Lesotho, country in Southern Africa. A scenic land of tall mountains and narrow valleys, Lesotho owes a long history of political autonomy to the mountains that surround it and protect it from encroachment. Since the Neolithic Period, the mountain kingdom was the domain of Khoisan-speaking hunter-gatherers. In the 19th century the Sotho, led by Moshoeshoe I, took control of the region. It remained independent until it became a British protectorate, one of three British High Commission Territories (the others being Bechuanaland [now Botswana] and Swaziland). Completely encircled by the Republic of South Africa but separated from it by forbidding mountain ranges, Lesotho has endured decades of turbulent politics, periodic economic crises, and grinding poverty since gaining its independence from Great Britain in 1966. Though culturally conservative in the main, the people of the country welcomed the modernization programs begun in the 1990s, which have brought new wealth to the country but at the cost of much environmental damage. Tourism and revenues from the country’s diamond industry have also helped to improve material conditions, and the capital, Maseru, has grown to become one of Southern Africa’s most attractive cities. Of these changes, Sotho writer Mpho ’M’Atsepo Nthunya remarks, Maybe if there is one day enough for the hunger to stop, we can stop being so jealous of one another. If the jealousy is no more, we can begin to have dreams for each other. Land The country forms an enclave within South Africa, bordering on three of the latter’s provinces—KwaZulu-Natal, Free State, and Eastern Cape. Like only two other independent states in the world (Vatican City and the Republic of San Marino), Lesotho is completely encircled by another country, on which it must depend for access to the outside world. Relief, drainage, and soils Two-thirds of Lesotho consists of mountains. The highest peak, Mount Ntlenyana, is 11,424 feet (3,482 metres) above sea level. The Drakensberg range forms the eastern boundary with KwaZulu-Natal. The Maloti spurs of the Drakensberg, running north and south, join the main range in the north, forming a plateau from 9,000 to 10,500 feet (2,700 to 3,200 metres) in elevation. This plateau, the centre of the cattle-raising and agricultural industries, is the source of South Africa’s two largest rivers—the eastward-flowing Tugela and the westward-flowing Orange—as well as tributaries of the Caledon (Mohokare). Three other important rivers in Lesotho are the Senqunyane in the centre of the country, the Kometspruit in the southwest, and the Matsoku in the northeast. The foothills, with elevations averaging between 6,000 and 7,000 feet (1,800 and 2,100 metres), descend in undulating slopes to the west, where the lowlands bordering Free State rise to elevations of 5,000 to 6,000 feet (1,500 to 1,800 metres). The mountain soils are of basaltic origin and are shallow but rich. The soils of the lowlands derive mainly from the underlying sandstone. Extensive erosion has severely damaged soils throughout the country. Climate Precipitation, brought by the prevailing winds, occurs mostly between October and April and is variable; the annual average is about 28 inches (710 mm), with amounts decreasing from east to west. Hail is a frequent summer hazard. Temperatures in the lowlands reach as high as 90 °F (32 °C) in the summer and plunge to 20 °F (−7 °C) in the winter. In the highlands the temperature range is much wider, and readings below 0 °F (−18 °C) are not unusual. Frost occurs widely in the winter, when the Maloti Mountains are usually snowcapped. Plant and animal life Lesotho is largely covered in grasses, although trees also appear on the landscape. Indigenous trees include Cape willows, cheche bush (used for fuel), and wild olives. Other willows and white poplars have been introduced into the country. There are numerous indigenous species of aloes, which are commonly found in the cooler, wet areas. Overgrazing, overutilization, and soil erosion have drastically depleted and altered the grasslands, reedbeds, and woody bush on the slopes. Reforestation schemes have been attempted but have met with limited success. In the mid-19th century, zebras, wildebeests, ostriches, and lions could be found in the country. However, hunting and deforestation have mostly eliminated the populations of large mammals; the last lion was killed in the 1870s. Smaller antelope and hares can still be found, and the hyrax, or dassie, is common. Sehlabathebe National Park in the southeastern highlands near Qacha’s Nek protects such birds as raptors and such mammals as mountain reedbuck and leopards. Lesotho is the last stronghold in Southern Africa of the magnificent bearded vulture, or lammergeier. Some rivers contain yellowfish and the rare Maloti minnow; trout and the North African catfish have also been introduced. People - Ethnic groups The Sotho (also known as Basotho) form the overwhelming majority of the country’s population. They were originally united by a common loyalty to the royal house of Moshoeshoe I, who founded the Sotho nation in the 19th century. Internally, divisions between different chiefdoms—and within the royal lineage itself—have had political significance, but externally a sense of Sotho nationhood and cultural unity remains strong. Lesotho is also home to a Zulu minority, a small population of Asian or mixed ancestry, and a European community that is dominated by expatriate teachers, missionaries, aid workers, technicians, and development advisers. Languages Except for English, all the main languages spoken in Lesotho are members of the Niger-Congo language family. Sotho (Sesotho), a Bantu language, is spoken by the majority of the population, though both Sotho and English are official languages in the country. Zulu is spoken by a small but significant minority. Phuthi, a dialect of Swati, and Xhosa are also spoken in parts of Lesotho. Religion of Lesotho Some four-fifths of the population profess Christianity, of which the largest denomination is Roman Catholic; other denominations include Lesotho Evangelical, Presbyterian, and Anglican. Independent churches are also present, together with Zionist sects (small African sects that blend Pentecostal Christianity and indigenous ritual belief). Other religions—including Islam, Hinduism, and Buddhism—are practiced by small percentages of the population, as are traditional religions. Some adherents of Christianity also embrace traditional religious beliefs. Settlement patterns The population density of Lesotho is high for an African state, despite the thinly settled areas of mountainous terrain. A large proportion of the population lives in the western lowlands, which have a much higher population density than the rest of the country as a whole: almost three-fourths of the population lives in the narrow corridor, only 25 miles (40 km) in width, that stretches along the Caledon River. Although not permanently inhabited, the mountain grasslands on the slopes of the high plateau and in the valleys provide summer grazing for sheep and cattle, tended by herders in isolated cattle posts. Some of the deep valleys, such as the Senqunyane, produce crops of wheat, peas, and beans. Since independence in 1966, there has been considerable population movement toward the capital city, Maseru. While Maseru is the largest city by far, smaller urban populations inhabit Maputsoe, Teyateyaneng, Mafeteng, and Hlotse. However, about three-fourths of the population is rural. Families and clans still cluster together as units in the numerous small rural villages, where social cohesion is strengthened by the persistence of clan and family loyalties. The villages range in size from one large family to four or five extended families, with an average of 30 to 50 nuclear families. The villages, situated on the plains and surrounded by aloes and trees, offer fine views of the rocky highlands. More … Score:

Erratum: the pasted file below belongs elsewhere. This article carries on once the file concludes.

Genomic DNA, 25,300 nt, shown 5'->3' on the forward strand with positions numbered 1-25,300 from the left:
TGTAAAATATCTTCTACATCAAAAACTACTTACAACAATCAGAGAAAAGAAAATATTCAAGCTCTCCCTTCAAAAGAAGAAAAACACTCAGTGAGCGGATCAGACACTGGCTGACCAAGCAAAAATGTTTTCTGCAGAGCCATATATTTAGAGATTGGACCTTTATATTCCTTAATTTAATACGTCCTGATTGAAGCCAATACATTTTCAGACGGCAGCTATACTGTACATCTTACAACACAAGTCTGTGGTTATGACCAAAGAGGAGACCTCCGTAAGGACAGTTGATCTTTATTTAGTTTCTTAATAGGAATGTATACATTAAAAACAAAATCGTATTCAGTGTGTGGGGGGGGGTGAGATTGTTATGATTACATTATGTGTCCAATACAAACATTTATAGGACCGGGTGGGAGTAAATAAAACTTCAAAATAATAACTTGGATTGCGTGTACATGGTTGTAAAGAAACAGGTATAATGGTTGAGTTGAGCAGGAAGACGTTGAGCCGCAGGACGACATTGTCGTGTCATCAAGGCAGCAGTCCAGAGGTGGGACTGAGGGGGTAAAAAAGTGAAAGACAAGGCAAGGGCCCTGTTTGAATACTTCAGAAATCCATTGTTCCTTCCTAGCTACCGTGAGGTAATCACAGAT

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National Day of the Republic of Iraq